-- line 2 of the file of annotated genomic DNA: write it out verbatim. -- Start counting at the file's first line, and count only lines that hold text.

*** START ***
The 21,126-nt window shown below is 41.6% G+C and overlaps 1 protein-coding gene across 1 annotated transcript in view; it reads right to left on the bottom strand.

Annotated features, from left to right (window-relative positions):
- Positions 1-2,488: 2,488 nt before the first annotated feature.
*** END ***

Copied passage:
Annotated features, from left to right (window-relative positions):